A syndicate led by Morgan Stanley Dean Witter & Co. has decided not to bring a $1.7 billion loan for Sunbeam Corp. to market until next year.

"The new management needs to come together and take control," said R. Bram Smith, head of syndicated lending at Morgan Stanley.

The decision to postpone the Sunbeam loan came after an agreement between lenders and the company that gives Sunbeam more time to meet covenants in its loan package. The lenders agreed to give the cash-strapped Sunbeam six months to return the company to profitability.

The syndicate will also raise interest rates on the financing by 0.5 a percentage point on a $1.2 billion portion of the loan, costing the appliance maker about $6 million a year.

Morgan is co-leading the loan with First Union Corp. and BankAmerica Corp.

Sunbeam, Delray Beach, Fla., followed a profitable 1997 by reporting a first-quarter earnings decline. The company expects the same for the second quarter.

Those financial results along with questions about the company's true performance in 1997 resulted in the firing of its chief executive, Albert J. Dunlap, last month.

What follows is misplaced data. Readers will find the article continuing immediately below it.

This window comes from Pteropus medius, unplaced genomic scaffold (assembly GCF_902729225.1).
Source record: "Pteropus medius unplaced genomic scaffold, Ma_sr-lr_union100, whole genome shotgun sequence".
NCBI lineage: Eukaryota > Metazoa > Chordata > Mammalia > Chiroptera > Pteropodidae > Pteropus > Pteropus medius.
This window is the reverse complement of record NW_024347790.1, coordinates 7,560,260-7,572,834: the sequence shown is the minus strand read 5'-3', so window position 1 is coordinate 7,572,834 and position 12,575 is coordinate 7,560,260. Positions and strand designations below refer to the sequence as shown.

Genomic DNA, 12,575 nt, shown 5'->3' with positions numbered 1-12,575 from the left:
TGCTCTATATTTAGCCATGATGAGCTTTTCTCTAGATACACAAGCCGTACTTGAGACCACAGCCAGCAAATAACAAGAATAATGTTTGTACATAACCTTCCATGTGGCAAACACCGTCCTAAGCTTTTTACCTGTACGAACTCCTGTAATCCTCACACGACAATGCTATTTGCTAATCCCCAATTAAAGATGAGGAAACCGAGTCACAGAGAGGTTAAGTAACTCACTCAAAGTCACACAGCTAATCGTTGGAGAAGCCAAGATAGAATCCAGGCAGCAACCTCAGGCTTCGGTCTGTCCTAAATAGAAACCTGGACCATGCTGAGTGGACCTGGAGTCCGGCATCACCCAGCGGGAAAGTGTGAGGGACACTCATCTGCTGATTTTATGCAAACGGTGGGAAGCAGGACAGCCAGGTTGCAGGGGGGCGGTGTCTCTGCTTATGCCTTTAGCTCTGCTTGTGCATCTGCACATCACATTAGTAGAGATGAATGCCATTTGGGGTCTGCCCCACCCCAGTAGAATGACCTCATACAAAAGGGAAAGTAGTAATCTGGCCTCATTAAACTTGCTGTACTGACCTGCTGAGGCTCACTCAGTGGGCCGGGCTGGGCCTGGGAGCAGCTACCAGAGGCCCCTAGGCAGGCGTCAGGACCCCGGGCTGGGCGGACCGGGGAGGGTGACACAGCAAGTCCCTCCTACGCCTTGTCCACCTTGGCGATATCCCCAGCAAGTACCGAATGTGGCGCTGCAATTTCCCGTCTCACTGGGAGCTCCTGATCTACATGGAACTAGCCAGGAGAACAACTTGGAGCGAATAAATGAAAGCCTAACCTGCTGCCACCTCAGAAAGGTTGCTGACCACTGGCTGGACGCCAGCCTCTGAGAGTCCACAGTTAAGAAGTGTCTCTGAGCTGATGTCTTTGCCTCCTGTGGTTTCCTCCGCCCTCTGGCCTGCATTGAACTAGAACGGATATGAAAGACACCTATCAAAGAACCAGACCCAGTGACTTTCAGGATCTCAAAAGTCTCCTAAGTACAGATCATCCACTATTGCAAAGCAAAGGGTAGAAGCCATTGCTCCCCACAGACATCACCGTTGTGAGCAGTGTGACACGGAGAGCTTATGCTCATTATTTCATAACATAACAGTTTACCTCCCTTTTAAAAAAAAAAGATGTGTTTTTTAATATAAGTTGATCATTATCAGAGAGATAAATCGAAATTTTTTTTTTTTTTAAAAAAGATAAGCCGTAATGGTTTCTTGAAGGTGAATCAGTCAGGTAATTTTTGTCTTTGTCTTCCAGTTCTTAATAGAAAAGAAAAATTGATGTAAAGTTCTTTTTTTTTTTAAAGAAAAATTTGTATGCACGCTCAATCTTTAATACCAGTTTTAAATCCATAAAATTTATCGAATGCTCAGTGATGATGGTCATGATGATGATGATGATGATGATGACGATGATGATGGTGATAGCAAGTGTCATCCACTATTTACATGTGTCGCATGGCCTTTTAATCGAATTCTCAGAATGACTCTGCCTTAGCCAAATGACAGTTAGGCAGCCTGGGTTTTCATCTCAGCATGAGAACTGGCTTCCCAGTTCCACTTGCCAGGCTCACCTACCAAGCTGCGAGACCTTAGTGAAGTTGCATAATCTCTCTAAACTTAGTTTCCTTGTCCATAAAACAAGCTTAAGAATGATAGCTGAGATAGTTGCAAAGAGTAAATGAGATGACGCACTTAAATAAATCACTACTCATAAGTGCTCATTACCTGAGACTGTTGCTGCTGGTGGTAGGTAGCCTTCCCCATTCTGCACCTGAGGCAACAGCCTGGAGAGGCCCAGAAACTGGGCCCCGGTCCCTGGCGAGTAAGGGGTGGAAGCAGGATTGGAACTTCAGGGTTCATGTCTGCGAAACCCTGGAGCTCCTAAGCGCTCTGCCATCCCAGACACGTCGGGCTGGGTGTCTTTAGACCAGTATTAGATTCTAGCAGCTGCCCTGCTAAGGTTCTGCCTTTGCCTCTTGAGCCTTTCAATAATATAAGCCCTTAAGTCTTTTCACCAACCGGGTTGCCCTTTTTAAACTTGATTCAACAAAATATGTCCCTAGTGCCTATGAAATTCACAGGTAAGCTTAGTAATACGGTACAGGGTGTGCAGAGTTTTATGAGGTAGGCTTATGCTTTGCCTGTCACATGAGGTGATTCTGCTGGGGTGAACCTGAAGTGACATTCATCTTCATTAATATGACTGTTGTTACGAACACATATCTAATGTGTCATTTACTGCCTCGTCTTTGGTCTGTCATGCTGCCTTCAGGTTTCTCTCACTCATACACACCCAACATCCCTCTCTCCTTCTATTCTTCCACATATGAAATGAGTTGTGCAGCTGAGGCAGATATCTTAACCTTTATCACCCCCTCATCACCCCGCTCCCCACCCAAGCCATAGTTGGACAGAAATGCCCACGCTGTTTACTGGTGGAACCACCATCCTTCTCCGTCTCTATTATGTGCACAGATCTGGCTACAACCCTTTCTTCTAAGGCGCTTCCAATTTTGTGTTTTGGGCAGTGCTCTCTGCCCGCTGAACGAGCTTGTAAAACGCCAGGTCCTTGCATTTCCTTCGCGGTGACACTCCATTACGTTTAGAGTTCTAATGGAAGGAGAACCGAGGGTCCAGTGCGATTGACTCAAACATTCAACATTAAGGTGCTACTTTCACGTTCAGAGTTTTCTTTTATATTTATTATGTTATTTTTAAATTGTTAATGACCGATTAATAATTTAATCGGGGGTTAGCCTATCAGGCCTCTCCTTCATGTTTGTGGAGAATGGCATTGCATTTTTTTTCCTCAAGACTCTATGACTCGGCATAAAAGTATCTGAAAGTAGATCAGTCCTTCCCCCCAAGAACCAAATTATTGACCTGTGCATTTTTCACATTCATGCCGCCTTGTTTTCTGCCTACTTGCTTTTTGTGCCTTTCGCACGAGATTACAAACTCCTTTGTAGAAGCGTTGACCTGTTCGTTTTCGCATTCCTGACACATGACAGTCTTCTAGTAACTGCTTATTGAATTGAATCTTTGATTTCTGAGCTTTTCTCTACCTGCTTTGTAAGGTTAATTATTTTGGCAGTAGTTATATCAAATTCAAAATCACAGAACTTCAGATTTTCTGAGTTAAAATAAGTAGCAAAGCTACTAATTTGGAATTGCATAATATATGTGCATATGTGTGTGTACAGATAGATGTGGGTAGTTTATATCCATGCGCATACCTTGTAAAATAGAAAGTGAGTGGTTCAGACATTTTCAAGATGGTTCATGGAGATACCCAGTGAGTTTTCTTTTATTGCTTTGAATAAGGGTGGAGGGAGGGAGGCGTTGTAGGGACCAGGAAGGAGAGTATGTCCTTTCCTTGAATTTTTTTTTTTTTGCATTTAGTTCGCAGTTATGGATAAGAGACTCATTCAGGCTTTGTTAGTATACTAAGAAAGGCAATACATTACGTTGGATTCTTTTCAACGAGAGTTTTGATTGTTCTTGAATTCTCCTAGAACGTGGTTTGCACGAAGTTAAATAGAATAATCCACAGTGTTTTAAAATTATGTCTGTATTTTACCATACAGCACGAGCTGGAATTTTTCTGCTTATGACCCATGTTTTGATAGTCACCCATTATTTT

Mr. Dunlap had met tough questioning from bankers at a June 9 syndication meeting after negative press reports regarding Sunbeam's finances. At a board meeting later that day, Mr. Dunlap offered his resignation. It was not accepted, but he was fired four days later. Those events forced Sunbeam's banks to pull the loan from the primary market until Sunbeam outlined a course of action under its new management. BankAmerica and First Union have committed themselves to $510 million each. Morgan has the remaining $680 million.

Under new CEO Jerry W. Levin, Sunbeam has hired an independent auditor to review its books. Mr. Levin, along with major shareholder Ronald O. Perelman, is also expected to name several key executives.

New pricing for the loan is expected to be at the London interbank offered rate plus 2.75 points for a $550 million, seven-year term loan and a $400 million, seven-year revolving credit and at Libor plus three points for a $750 million, eight-and-a-half-year term loan.

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